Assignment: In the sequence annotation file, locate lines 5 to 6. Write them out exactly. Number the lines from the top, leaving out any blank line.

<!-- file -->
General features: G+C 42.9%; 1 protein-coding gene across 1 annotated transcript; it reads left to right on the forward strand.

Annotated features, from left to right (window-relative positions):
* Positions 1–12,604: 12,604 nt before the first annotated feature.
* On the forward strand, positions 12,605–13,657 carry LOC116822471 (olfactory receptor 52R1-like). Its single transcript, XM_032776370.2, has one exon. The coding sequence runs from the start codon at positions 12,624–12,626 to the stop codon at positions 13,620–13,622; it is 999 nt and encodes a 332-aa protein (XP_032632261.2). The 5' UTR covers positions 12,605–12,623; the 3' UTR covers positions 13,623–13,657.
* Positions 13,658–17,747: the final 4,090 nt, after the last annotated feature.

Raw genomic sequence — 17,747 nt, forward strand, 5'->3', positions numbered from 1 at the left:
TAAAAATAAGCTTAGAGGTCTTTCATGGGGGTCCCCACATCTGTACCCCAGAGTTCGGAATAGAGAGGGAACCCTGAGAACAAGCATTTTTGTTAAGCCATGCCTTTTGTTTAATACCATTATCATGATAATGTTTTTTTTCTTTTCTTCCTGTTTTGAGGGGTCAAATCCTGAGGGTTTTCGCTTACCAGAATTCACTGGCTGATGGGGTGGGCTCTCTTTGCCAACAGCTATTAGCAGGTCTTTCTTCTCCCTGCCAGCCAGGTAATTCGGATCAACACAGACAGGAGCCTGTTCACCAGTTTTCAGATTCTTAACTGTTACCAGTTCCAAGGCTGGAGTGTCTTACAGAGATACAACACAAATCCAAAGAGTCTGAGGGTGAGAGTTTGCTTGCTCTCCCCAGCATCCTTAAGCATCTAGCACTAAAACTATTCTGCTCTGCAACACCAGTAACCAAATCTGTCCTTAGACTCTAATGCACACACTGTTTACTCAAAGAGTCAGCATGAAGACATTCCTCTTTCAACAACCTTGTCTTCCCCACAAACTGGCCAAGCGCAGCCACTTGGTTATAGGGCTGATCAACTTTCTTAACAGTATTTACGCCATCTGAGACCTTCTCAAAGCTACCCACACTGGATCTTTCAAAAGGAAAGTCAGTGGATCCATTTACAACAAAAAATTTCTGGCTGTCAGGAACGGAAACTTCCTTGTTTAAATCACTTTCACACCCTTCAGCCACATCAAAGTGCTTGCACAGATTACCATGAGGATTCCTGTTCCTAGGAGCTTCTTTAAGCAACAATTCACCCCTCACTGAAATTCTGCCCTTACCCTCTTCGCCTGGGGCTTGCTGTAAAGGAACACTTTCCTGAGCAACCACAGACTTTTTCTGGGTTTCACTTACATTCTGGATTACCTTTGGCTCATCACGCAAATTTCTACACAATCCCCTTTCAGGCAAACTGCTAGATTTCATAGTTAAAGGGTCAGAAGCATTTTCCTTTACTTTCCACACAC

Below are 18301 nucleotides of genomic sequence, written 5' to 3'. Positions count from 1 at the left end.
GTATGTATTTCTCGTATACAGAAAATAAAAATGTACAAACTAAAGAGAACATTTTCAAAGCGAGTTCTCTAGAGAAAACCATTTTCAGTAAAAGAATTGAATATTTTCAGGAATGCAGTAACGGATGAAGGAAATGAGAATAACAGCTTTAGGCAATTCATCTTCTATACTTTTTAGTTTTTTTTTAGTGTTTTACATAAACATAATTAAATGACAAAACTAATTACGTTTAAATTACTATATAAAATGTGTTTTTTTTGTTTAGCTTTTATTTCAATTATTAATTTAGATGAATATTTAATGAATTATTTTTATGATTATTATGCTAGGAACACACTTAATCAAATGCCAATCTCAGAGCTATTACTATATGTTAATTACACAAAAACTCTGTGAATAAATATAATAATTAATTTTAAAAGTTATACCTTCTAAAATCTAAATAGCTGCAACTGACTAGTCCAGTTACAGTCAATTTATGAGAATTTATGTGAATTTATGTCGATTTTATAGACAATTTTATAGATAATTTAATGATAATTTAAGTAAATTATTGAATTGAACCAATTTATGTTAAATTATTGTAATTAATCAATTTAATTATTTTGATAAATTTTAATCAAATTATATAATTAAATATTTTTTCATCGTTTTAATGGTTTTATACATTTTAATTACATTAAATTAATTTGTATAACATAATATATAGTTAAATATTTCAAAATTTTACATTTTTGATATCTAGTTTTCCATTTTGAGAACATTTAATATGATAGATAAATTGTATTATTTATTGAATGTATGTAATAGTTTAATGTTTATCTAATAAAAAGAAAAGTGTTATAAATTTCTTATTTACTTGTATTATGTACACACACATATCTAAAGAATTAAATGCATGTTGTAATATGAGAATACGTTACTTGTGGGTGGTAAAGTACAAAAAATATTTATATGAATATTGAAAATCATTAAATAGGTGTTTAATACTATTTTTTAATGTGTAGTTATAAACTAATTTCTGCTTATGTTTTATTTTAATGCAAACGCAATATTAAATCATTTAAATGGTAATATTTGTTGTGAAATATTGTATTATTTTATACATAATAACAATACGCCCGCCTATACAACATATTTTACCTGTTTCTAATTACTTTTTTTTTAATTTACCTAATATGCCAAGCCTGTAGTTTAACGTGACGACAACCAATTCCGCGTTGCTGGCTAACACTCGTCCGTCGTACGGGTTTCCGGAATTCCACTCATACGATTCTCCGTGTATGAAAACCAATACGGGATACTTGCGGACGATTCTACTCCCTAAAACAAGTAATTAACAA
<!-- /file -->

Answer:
* Positions 13,658–17,747: the final 4,090 nt, after the last annotated feature.

Raw genomic sequence — 17,747 nt, forward strand, 5'->3', positions numbered from 1 at the left: